We all have secret concerns about sex, but it shouldn’t be taboo. Dr Christian sorts out our bedroom gripes…
Recent research has shown that people are concerned about everything from pubic hair to whether they should use lube, while STIs are on the rise for all age groups. It’s time we stopped blushing and started talking.
For a start, we need to normalise having a sexual health check. There’s nothing dirty about it; it doesn’t give you a "reputation" and it should be as routine as having a blood test. The more we treat it that way, the more we’ll be able to bring down the escalating rates of infections.
Sex after babies
After childbirth, don’t feel pressured into having sex if you don’t feel ready. Take your time and remember things will have changed a bit, and it can take up to six weeks for the pain to go.
Childbirth and breastfeeding can also affect your libido because they alter hormones. Plus you’ll have a screaming child waking you through the night so you’ll probably feel knackered and a bit fraught.
When you do go back to having sex, be aware that you can fall pregnant again as soon as three weeks after having a baby. If your sex drive dips for a few months, and you also feel down and are struggling to bond with your baby, it may be postnatal depression, so talk to your doctor.
Couples who meet in their 30s or 40s are less likely to use condoms than younger people, but an STI doesn’t care about age.
STIs are rising: more than 23,000 women aged 25-34 were diagnosed with chlamydia in 2014 – up from just 9,280 in 2010. If you’re worried, get a check-up, because many STIs – including HIV – won’t have obvious symptoms.
A sexual health check-up at a GUM clinic isn’t at all embarrassing – you do a swab yourself with a cotton bud, then they’ll take a blood test and you’ll get your results within days. Obviously if you’ve been married for 29 years and neither of you have ever slept with anyone else you don’t need to worry, but if you’re sexually active you should have a check-up.
Perimenopausal women (this can start in your 40s) often need to use lube because vaginal tissue can get drier; the same can happen for a while after childbirth, too, thanks to hormonal changes.
Medications like antidepressants can also cause dryness, as well as messing with your libido. Aside from medical reasons, using lube for comfort is probably a good idea for a lot of people, especially if you’re a bit tight or if your partner is large. Most condoms come already lubricated for that reason.
Hair down there
Despite what you may have heard I don’t think pubic hair protects against bacteria. Yes, if you wax or shave you can get ingrown hairs of irritation, but I think there’s too much negativity around hair removal. If people want to remove their pubes, who cares? It’s not going to cause terrible problems. Do whatever you prefer.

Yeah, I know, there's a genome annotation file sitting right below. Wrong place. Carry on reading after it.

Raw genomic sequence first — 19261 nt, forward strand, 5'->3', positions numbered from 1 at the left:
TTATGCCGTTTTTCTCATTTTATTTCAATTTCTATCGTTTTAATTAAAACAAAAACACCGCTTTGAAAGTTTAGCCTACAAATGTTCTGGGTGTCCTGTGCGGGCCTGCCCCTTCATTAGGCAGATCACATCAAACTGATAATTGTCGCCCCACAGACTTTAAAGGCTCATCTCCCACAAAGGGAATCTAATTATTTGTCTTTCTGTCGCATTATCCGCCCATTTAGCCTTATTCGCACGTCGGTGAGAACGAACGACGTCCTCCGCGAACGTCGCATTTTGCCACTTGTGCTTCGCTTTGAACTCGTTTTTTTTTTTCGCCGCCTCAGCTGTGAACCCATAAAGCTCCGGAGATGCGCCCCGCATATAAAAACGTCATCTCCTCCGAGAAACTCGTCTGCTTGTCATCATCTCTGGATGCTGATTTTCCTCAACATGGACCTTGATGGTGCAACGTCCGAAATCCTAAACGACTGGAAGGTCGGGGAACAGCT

Keeping it up
All men will experience erectile dysfunction at some stage, and that’s completely normal. If it’s ongoing for your partner, though, it could be a sign of underlying problems that should be checked out, particularly in slightly older men.
Once in a while it’s more likely to be because he’s knackered, stressed or he boozed a bit too much. If it’s persistent his cholesterol could be up, or it could be a sign of high blood pressure or possible diabetes.
Over too fast
Premature ejaculation as an adult is often down to early sexual experiences. The way we teach sex in school is mostly shame-based – you’ll get infections, you’ll get pregnant etc – so people’s early sexual experiences tend to be rushed and associated with guilt. That can set up a negative association with sex, where men think they should get it over with. If your man can’t last, there are techniques you can try. If he masturbates an hour before having sex he should last longer, or you can use thick condoms with desensitising products.
No 'Big O'
If you struggle to orgasm, you’re not alone: 41% of women do. Penetrative sex isn’t actually the best way to orgasm; clitoral stimulation is far more effective. Sex toys are great for women and can really enhance your sex life. The science behind them is solid: the Rampant Rabbit was created because science and biology have proven that stimulating the clitoris helps women to orgasm.
Size doesn’t matter
Men have a very distorted view of what’s normal when it comes to penis size. They base it on porn or looking at other men in the changing rooms. Porn is unrealistic, and you look at other guys front-on, whereas you’re looking at yourself from above so it’ll always look smaller. All the evidence shows that we’re all similarly sized. A survey of 50,000 people found that while only 55% of the men were satisfied with their penis size, 85% of their partners were happy.
A loss of sex drive is often psychological, or it can be unhappiness in relationships. Physical causes tend to be fewer and further between – things like hormonal problems, side-effects of medications or overuse of alcohol or drugs. If your partner has lost interest, it’s often down to stress, depression or exhaustion.
The classic mistake men make is that at the end of a hard day’s work they go to the gym for a hardcore class, which pushes stress hormone levels up even further. Over-worked and over-exercised isn’t good for anyone’s sex life.